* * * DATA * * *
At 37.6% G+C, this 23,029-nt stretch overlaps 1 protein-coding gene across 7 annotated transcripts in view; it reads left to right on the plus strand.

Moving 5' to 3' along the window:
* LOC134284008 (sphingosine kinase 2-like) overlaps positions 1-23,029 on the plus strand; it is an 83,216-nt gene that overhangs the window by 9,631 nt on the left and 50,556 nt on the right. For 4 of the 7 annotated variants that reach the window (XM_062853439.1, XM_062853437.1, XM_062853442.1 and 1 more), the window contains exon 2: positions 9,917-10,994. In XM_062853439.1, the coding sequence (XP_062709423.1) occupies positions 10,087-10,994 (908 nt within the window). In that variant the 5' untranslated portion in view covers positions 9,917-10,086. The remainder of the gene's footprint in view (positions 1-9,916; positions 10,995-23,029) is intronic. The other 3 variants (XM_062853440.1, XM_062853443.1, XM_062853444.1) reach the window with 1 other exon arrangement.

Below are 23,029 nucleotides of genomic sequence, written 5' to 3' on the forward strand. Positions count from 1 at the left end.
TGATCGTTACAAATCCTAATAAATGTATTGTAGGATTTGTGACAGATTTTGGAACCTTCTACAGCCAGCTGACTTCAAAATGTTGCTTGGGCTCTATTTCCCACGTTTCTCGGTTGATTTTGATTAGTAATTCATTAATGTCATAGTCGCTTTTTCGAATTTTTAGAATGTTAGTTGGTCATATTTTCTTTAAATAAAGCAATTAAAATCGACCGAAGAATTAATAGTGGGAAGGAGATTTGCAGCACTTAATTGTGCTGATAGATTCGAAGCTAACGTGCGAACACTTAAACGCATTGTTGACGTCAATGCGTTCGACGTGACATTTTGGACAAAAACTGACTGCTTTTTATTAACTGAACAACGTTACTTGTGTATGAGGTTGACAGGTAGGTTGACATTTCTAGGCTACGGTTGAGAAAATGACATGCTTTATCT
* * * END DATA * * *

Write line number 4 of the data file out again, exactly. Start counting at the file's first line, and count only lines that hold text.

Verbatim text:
Below are 23,029 nucleotides of genomic sequence, written 5' to 3' on the forward strand. Positions count from 1 at the left end.